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Phil Flynn

Phil Flynn is writer of The Energy Report, a daily market commentary discussing oil, the Middle East, American government, economics, and their effects on the world's energies markets, as well as other commodity markets. Contact Mr. Flynn at (888) 264-5665

Oil prices are defying current oversupply and instead are focused on the start of the most significant oil production cut in history. According to Reuters, to get the deal done, President Trump suggested that if the Saudis did not cut production then he could nor restrain the hand of Congress to remove U.S. military presence in Saudi Arabia. That offer to the Saudi Arabians, along with other oil production cuts in the U.S. that are being forced upon producers and refiners by market conditions, has stabilized the global oil market.

Reuters reported that, “As the United States pressed Saudi Arabia to end its oil price war with Russia, President Donald Trump gave Saudi leaders an ultimatum. In an April 2 phone call, Trump told Saudi Crown Prince Mohammed bin Salman that unless the Organization of the Petroleum Exporting Countries (OPEC) started cutting oil production, he would be powerless to stop lawmakers from passing legislation to withdraw U.S. troops from the kingdom, four sources familiar with the matter told Reuters. Trump delivered the message to the crown prince 10 days before the announcement of production cuts. The kingdom’s de facto leader was so taken aback by the threat that he ordered his aides out of the room so he could continue the discussion in private, according to a U.S. source who was briefed on the discussion by senior administration officials. A senior U.S. official told Reuters that the administration notified Saudi leaders that, without production cuts, “there would be no way to stop the U.S. Congress from imposing restrictions that could lead to a withdrawal of U.S. forces.” The official summed up the argument, made through various diplomatic channels, as telling Saudi leaders: “We are defending your industry while you’re destroying ours.”

Reuters asked Trump about the talks in an interview Wednesday evening at the White House, at which time the president addressed a range of topics involving the pandemic. Asked if he told the crown prince that the U.S. might pull forces out of Saudi Arabia, Trump said, “I didn’t have to tell him.”

The market is starting to grasp the potential impact of what will be the most significant oil and product production retrenchment while respecting the current massive oversupply. The market is focusing as well on gasoline that is going to see demand rise faster than refineries refine it that are too are afraid of margins tanking. There are still concerns about June  crude oil delivery as Cushing, OK storage is filling. Yet the pace of increases is suggesting that some producers are considering alternative means of oil storage.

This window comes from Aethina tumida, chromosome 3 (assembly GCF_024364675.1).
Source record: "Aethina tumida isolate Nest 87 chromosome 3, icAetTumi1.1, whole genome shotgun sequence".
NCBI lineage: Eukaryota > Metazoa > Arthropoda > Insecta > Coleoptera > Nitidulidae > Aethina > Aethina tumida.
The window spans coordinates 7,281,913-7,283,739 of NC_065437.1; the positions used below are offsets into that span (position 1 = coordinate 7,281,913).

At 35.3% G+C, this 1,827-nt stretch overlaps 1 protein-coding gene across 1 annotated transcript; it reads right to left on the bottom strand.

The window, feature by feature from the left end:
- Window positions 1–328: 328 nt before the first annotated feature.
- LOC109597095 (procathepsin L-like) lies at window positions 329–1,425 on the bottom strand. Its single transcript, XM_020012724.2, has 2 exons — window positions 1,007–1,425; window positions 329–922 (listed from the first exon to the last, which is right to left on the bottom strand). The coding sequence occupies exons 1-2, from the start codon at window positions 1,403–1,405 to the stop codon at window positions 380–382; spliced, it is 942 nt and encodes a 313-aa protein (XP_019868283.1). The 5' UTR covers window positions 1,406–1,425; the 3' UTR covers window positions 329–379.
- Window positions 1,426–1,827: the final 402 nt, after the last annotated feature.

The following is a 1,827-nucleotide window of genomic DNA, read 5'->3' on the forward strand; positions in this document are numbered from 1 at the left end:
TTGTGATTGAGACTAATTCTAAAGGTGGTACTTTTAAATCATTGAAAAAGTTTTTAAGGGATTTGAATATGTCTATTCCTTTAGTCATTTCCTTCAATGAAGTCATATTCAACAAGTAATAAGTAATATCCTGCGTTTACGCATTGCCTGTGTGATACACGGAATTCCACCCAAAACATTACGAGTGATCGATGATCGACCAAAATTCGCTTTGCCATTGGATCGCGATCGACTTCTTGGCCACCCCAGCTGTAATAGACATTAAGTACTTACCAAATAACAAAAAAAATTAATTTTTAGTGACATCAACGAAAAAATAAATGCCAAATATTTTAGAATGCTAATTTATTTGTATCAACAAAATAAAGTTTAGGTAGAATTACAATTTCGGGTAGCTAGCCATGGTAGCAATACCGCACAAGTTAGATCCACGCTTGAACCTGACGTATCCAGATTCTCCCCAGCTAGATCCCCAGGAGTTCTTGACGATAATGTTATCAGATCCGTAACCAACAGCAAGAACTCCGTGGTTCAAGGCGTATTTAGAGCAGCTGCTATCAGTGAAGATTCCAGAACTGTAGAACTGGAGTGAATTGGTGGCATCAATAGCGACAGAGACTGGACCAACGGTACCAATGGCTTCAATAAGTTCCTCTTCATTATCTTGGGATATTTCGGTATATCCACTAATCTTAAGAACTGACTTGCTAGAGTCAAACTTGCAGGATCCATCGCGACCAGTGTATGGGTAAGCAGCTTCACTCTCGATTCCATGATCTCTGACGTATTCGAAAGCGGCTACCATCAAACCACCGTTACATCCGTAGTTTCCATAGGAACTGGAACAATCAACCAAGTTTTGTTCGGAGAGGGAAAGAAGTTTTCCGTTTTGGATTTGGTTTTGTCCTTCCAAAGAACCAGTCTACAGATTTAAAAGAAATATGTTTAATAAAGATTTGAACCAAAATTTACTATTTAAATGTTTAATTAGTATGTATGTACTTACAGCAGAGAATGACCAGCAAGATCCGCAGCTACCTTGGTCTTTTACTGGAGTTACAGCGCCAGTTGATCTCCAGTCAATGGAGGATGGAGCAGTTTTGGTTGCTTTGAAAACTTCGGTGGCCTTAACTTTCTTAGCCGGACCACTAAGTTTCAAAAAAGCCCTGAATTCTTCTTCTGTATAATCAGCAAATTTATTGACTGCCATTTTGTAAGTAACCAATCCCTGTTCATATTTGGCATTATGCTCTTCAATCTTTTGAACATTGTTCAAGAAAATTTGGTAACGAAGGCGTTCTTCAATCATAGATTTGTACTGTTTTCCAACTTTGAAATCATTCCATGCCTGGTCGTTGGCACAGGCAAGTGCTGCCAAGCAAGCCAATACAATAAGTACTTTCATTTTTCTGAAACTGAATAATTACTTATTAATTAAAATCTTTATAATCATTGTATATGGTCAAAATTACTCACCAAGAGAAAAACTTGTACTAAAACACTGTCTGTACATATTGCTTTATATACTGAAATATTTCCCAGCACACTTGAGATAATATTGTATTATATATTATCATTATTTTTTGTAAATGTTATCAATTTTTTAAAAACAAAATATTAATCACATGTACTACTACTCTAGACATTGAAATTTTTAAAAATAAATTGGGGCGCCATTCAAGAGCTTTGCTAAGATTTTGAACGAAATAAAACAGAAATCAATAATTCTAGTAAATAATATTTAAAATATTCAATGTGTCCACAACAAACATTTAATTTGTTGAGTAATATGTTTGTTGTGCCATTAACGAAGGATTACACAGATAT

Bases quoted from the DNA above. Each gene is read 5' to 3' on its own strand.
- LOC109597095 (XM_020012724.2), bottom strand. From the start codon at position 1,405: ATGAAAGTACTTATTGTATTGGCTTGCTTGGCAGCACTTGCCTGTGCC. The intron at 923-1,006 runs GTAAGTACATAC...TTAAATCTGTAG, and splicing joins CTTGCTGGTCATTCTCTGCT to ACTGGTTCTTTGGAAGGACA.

The Energy Report was one of the first to report that some frack water containers are now being repurposed from carrying frack wastewater to storing barrels of oil. Because of the enormous contango in the futures markets, people are looking at more ingenious ways to save it. You can still make big money if you can find storage. Buy it today and lock in a much higher price in the future when demand comes back, and production still will be restrained.

Stocks and oil pulled back, and gold had a sharp pullback after Christine Lagarde spoke yesterday. She said that she can’t solve the Covid-19 crisis and that the European Central Bank (ECB) can’t force banks to lend, nor governments to spend. She said that managing the Covid-19 crisis goes way beyond the powers of the central bank. So much for that “whatever it takes” thing. I think I miss Mario Draghi.

Still, gold-backed ETFs saw the highest quarterly inflows in four years amid global uncertainty and financial market volatility. The World Gold Council in its latest reports that, “Gold demand inched up to 1,083.8 tonnes (t) in Q1, supported by investment The global COVID-19 pandemic fueled safe-haven investment demand for gold, offsetting marked weakness in consumer-focused sectors of the market. Total Q1 demand grew marginally to 1,083.8t (+1% y-o-y). The coronavirus outbreak, which swept the globe during the first quarter, was the single most significant factor influencing gold demand. As the scale of the pandemic – and its potential economic impact – started to emerge, investors sought safe-haven assets. Gold-backed ETFs (gold ETFs) attracted huge inflows (+298t), which pushed global holdings in these products to a new record high of 3,185t. Total bar and coin investment fell to 241.6t (-6% y-o-y) as a 19% drop in bar demand (to 150.4t) overpowered a sharp jump in demand for gold coins, up 36% to 76.9t, due to safe-haven buying by Western retail investors. Jewelry demand, unsurprisingly, was particularly hard hit by the effects of the outbreak; quarterly demand dropped 39% y-o-y to a record low for our series of 325.8t. Technology demand also fell to a new low for our data series of 73.4t (-8% y-o-y). Central banks continued to buy gold in significant quantities, although at a lower rate than in Q1 2019: net purchases amounted to 145t (-8% y-o-y). The virus also caused disruption to the gold supply: mine production fell to a five-year low of 795.8t (-3% y-o-y).

For oil and products, early reports suggest that compliance to cuts will be high. Canada has shut in a million barrels of oil production. The U.S. will see production drop by over 2.0 million barrels a day overtime and OPEC+ will add their 9.7 million barrel. If you can survive the June delivery and the global economies continue to open up, we should be near the bottom.
Phil Flynn

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